Dennis Embry, President/Senior Scientist at PAXIS Institute – Dennis D. Embry is a prominent prevention scientist in the United States and Canada, trained as clinician and developmental and child psychologist. He is president/senior scientist at PAXIS Institute in Tucson and co-investigator at Johns Hopkins University and the Manitoba Centre for Health Policy. His work and that of colleagues cited in 2009 the Institute of Medicine Report on The Prevention of Mental, Emotional, and Behavioral Disorders Among Young People. Clinically his work has focused on children and adults with serious mental illnesses. He was responsible for drafting of the letter signed by  23 scientists, who collectively represent scores of randomized prevention trials of mental illnesses published in leading scientific journals. In March 2014, his work and the work of several signatories was featured in a Prime-TV special on the Canadian Broadcast Corporation on the prevention of mental illnesses among children—which have become epidemic in North America. Dr. Embry serves on the Children's Mental Health Network Advisory Council.

- See more at: http://www.cmhnetwork.org/media-center/morning-zen#sthash.fceVtweH.dpuf

Is a digital device in your child's future this holiday season?

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Morning Zen Guest Blog Post ~ Amy Williams

kidscellphonesWhether you are dusting off your stockings to hang by the chimney with care or perfecting the art of frying golden latkes, giving gifts is a staple of the holiday season for many people. As families draw together, cherish traditions, and celebrate their beliefs it is easy for our children to devise a wish list of gadgets and toys they dream of unwrapping. For many parents, they are noticing that at the top of the present list is often a form of technology in the guise of a digital device.

Unwrapping Technology: Is My Child Ready?
Smartphones, tablets, gaming consoles, and more might be a pixelated holiday dream for your child. It is believed that 75 percent of children aged under eight have access to devices classified as “smart” and 78 percent of teens possess their own cell phones. Unfortunately, many children and teens are not developmentally ready or responsible enough to have the world at their fingertips via wi-fi and social media.

If a child is not ready for the responsibility that comes with receiving digital devices this holiday season, their anticipated gift might download a whole new set of problems and heartbreak during the new year. Before gifting a new device, ask yourself the following questions:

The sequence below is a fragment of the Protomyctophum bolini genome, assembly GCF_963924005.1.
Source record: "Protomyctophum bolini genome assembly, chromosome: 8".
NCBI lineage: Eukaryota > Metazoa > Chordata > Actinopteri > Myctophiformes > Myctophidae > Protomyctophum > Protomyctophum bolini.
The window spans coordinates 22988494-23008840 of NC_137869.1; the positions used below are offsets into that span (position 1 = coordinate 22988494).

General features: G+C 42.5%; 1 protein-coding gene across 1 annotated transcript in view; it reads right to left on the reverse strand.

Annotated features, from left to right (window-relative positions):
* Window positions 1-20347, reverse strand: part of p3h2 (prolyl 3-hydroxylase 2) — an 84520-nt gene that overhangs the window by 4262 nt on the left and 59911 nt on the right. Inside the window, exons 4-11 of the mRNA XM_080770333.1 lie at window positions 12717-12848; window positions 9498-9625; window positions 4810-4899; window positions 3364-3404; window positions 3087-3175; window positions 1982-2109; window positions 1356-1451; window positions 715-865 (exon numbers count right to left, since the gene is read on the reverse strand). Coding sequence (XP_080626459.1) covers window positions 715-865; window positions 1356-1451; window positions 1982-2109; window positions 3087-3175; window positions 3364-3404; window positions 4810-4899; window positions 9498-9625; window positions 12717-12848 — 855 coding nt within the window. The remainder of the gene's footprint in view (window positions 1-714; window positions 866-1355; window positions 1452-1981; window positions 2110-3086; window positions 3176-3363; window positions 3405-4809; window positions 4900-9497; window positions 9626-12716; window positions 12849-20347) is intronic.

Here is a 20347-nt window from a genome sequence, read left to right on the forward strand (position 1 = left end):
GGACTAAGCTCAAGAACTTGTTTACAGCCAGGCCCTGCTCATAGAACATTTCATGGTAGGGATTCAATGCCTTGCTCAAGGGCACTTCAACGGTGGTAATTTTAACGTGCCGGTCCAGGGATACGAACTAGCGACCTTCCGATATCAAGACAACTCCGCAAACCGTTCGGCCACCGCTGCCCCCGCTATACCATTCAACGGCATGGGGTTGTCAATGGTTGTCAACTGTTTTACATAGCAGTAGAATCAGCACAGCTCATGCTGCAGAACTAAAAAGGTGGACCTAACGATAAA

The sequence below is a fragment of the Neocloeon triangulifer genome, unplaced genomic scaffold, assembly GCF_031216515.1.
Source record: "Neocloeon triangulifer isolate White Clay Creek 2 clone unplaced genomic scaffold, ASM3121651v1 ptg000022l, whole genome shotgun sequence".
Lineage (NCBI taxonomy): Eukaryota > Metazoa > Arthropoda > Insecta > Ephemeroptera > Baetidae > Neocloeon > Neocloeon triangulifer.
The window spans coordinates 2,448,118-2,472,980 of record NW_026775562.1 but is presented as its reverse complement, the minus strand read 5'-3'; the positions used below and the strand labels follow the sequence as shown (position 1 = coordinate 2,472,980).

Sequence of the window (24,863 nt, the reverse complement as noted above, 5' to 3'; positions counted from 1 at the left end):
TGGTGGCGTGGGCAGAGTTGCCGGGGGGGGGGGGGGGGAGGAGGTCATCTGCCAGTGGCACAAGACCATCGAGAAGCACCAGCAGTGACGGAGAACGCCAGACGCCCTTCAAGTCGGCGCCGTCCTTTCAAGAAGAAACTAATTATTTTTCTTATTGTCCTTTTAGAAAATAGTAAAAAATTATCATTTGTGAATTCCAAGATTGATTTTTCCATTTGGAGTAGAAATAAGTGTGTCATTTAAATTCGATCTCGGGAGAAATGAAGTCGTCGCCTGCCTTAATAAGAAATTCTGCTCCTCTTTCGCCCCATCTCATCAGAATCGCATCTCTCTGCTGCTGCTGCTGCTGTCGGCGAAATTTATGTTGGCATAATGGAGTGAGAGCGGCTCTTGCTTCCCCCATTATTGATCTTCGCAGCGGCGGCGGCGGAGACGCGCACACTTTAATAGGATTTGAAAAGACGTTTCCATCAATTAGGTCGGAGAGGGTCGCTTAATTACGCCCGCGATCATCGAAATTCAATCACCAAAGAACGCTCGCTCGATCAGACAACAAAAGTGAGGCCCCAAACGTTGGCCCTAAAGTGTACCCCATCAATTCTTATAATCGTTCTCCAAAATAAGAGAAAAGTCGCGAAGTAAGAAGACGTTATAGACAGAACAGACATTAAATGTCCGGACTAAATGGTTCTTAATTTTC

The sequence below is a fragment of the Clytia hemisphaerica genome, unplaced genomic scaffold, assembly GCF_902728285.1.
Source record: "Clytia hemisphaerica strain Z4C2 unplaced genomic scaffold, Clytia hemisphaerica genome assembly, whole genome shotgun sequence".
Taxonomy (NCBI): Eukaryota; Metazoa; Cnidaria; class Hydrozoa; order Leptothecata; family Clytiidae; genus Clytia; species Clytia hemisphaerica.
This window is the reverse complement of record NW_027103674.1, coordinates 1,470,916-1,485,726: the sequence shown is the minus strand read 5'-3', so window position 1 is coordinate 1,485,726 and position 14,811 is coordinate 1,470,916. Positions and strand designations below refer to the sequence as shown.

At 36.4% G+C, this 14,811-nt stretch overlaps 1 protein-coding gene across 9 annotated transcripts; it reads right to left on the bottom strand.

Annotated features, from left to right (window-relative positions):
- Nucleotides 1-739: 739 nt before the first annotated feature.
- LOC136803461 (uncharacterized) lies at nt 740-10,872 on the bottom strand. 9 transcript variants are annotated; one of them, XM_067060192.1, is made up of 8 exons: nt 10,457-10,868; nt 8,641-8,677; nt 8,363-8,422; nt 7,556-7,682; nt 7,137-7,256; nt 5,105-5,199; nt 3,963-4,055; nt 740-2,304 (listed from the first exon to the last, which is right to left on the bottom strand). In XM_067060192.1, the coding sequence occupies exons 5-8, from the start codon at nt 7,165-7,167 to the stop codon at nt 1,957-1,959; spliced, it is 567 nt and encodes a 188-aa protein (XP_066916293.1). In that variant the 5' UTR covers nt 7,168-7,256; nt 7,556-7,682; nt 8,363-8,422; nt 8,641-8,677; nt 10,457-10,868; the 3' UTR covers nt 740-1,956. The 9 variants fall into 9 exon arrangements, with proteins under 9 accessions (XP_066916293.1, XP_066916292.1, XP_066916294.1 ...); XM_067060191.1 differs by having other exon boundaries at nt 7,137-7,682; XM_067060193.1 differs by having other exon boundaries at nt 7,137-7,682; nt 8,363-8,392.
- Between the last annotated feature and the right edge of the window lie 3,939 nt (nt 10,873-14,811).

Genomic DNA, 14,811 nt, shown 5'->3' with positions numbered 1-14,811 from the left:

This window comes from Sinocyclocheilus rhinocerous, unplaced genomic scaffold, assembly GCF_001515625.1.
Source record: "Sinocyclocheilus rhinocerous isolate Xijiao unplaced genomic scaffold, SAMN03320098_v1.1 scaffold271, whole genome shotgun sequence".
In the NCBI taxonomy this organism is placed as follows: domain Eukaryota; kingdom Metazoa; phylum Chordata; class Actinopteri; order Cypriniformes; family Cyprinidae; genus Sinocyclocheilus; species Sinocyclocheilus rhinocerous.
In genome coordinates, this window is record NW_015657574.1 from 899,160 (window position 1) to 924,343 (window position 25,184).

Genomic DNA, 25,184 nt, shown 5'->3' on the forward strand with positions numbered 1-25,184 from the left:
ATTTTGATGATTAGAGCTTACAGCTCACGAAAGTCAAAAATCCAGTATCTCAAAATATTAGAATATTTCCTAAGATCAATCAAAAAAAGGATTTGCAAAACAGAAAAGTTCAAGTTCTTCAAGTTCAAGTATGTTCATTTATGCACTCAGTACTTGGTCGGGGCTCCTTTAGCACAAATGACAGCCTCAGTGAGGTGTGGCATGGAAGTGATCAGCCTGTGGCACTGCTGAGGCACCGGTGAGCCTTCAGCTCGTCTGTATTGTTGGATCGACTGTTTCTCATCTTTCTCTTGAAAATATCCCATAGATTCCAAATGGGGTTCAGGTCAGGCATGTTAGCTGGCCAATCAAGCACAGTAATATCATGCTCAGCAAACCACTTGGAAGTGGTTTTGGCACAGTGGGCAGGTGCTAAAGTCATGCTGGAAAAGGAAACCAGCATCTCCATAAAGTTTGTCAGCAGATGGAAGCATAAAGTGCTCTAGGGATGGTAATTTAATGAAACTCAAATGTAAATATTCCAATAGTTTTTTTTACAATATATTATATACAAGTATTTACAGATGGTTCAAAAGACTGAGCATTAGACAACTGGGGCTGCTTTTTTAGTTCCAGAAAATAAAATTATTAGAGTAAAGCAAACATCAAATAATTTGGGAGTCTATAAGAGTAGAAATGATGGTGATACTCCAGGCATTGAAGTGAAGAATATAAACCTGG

• Is my son or daughter able to be responsible for their belongings?
  • Does my child understand social media and the permanence of the Internet?
  • Can he or she make sound or reasonable judgments?
  • Have we addressed social media etiquette in our family?

6 Ways To Ring In A Happy Holiday Season
If you were able to say “yes” to the above questions with little hesitation, then your child might be ready to handle a new digital device. For many parents, it is important to understand the impact of allowing our kids a passport to digital citizenship. We need to realize that high levels of connectivity open our children up to a world of online predators, disappearing messages, cyberbullies, and sexting opportunities.

Here are six tips to help our children enjoy their digital devices this holiday season:

  • Create a contract for the family that lists all expectations and consequences of using technology.
    This is important, because it allows parents and children to discuss digital responsibilities which will eventually prevent arguments and disagreements down the road.
  • Avoid allowing digital devices in bedrooms.
    Besides the obvious benefit of deterring risky online behaviors, this step can ensure a child is able to get adequate sleep or enjoy time away from a glowing screen.
  • Sit down with children and walk them through the process of choosing their privacy settings. It sounds relatively simple, but many of our teens are not protected. Don’t let your child suffer, because they forgot to add a password or turn off their location tracking.
  • Begin an ongoing discussion regarding digital etiquette and how to behave online. Start simple and as a child grows, be sure to include topics like online predators, identity theft, and cyberbullying.
  • Don’t leave a child’s well being up to chance- take advantage of monitoring software. You wouldn’t give a 16 year old the keys to a car without a few driving lessons. Why would you allow a child to use the Internet or technology without parental guidance? Go high-tech and use convenient programs to track a child’s phone and Internet activity. As a child demonstrates good choices, scale back this process.
  • One of the best ways to protect our children is to have a firm understanding of the dangers lurking behind our children’s technology. Did you know that sexting is considered a normal part of development? How about the facts that cyberbullying rates are rising and have tripled within the last year? By knowing the facts, you can help bully proof your child or take measures to avoid heartbreak.

All parents, regardless of what holiday we celebrate, want their child to safely chat and snap selfies with their friends long after the dreidels and decorations are packed away. If your child is begging for a new digital device this holiday season, taking a few precautions today will ensure many more happy celebrations to come.

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tonko

Congressman Paul Tonko represents New York’s 20

- See more at: http://www.cmhnetwork.org/media-center/morning-zen#sthash.SvhQiqNg.dpuf

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amyAmy Williams is a journalist and former social worker, specializing in teen behavioral health. She believes that, in our digital age, it's time for parents and educators to make sure parents and students alike are educated about technology and social media use. You can follow her on Twitter.